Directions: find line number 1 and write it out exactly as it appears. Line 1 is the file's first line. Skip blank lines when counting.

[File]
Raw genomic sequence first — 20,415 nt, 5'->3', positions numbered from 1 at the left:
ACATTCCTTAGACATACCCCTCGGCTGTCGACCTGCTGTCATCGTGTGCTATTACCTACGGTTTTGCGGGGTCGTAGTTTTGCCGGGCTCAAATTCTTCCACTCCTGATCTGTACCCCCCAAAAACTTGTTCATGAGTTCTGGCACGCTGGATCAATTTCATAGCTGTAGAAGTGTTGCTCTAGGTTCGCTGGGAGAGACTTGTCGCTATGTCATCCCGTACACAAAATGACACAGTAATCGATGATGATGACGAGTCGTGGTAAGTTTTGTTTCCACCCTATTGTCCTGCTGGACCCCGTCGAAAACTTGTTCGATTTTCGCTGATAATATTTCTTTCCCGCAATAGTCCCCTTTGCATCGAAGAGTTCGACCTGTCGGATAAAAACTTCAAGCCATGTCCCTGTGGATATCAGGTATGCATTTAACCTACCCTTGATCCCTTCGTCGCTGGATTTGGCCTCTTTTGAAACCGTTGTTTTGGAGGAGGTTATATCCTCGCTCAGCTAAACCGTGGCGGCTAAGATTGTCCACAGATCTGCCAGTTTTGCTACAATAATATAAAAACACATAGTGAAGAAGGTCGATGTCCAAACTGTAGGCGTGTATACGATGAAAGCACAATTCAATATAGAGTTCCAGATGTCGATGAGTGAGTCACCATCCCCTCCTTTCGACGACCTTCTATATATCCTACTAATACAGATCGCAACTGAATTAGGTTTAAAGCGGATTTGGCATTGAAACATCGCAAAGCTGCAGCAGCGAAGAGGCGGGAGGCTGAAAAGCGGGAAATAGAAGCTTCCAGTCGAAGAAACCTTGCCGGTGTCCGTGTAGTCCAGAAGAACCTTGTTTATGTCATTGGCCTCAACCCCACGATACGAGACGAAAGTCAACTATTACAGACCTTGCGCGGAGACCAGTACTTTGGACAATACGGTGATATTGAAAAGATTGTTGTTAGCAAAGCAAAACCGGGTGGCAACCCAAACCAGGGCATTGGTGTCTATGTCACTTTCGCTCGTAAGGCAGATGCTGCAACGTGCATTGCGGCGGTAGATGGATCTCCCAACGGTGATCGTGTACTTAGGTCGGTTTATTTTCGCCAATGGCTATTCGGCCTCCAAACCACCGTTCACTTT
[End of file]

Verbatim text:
Raw genomic sequence first — 20,415 nt, 5'->3', positions numbered from 1 at the left: